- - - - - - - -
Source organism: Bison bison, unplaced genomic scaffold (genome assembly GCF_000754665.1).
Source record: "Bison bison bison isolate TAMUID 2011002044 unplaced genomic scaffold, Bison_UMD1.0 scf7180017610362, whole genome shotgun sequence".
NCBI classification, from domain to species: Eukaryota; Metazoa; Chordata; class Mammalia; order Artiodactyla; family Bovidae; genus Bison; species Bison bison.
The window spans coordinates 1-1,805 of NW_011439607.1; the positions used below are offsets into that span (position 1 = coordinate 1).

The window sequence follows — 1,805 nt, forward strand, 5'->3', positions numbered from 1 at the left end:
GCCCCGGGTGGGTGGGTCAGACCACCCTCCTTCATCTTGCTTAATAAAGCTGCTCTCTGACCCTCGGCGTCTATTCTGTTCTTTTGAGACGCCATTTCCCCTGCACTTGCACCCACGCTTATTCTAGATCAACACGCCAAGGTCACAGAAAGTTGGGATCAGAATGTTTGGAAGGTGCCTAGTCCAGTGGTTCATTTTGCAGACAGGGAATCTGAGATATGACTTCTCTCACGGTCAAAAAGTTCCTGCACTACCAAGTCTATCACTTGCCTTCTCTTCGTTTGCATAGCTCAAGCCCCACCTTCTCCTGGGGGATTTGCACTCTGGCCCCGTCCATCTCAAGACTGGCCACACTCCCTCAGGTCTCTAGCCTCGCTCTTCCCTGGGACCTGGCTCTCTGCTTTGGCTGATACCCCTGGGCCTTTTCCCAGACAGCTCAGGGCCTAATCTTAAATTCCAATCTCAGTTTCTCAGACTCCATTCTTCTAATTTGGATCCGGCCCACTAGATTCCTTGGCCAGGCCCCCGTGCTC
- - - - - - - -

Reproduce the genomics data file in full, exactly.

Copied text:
Source organism: Bison bison, unplaced genomic scaffold (genome assembly GCF_000754665.1).
Source record: "Bison bison bison isolate TAMUID 2011002044 unplaced genomic scaffold, Bison_UMD1.0 scf7180017610362, whole genome shotgun sequence".
NCBI classification, from domain to species: Eukaryota; Metazoa; Chordata; class Mammalia; order Artiodactyla; family Bovidae; genus Bison; species Bison bison.
The window spans coordinates 1-1,805 of NW_011439607.1; the positions used below are offsets into that span (position 1 = coordinate 1).

The window sequence follows — 1,805 nt, forward strand, 5'->3', positions numbered from 1 at the left end:
GCCCCGGGTGGGTGGGTCAGACCACCCTCCTTCATCTTGCTTAATAAAGCTGCTCTCTGACCCTCGGCGTCTATTCTGTTCTTTTGAGACGCCATTTCCCCTGCACTTGCACCCACGCTTATTCTAGATCAACACGCCAAGGTCACAGAAAGTTGGGATCAGAATGTTTGGAAGGTGCCTAGTCCAGTGGTTCATTTTGCAGACAGGGAATCTGAGATATGACTTCTCTCACGGTCAAAAAGTTCCTGCACTACCAAGTCTATCACTTGCCTTCTCTTCGTTTGCATAGCTCAAGCCCCACCTTCTCCTGGGGGATTTGCACTCTGGCCCCGTCCATCTCAAGACTGGCCACACTCCCTCAGGTCTCTAGCCTCGCTCTTCCCTGGGACCTGGCTCTCTGCTTTGGCTGATACCCCTGGGCCTTTTCCCAGACAGCTCAGGGCCTAATCTTAAATTCCAATCTCAGTTTCTCAGACTCCATTCTTCTAATTTGGATCCGGCCCACTAGATTCCTTGGCCAGGCCCCCGTGCTC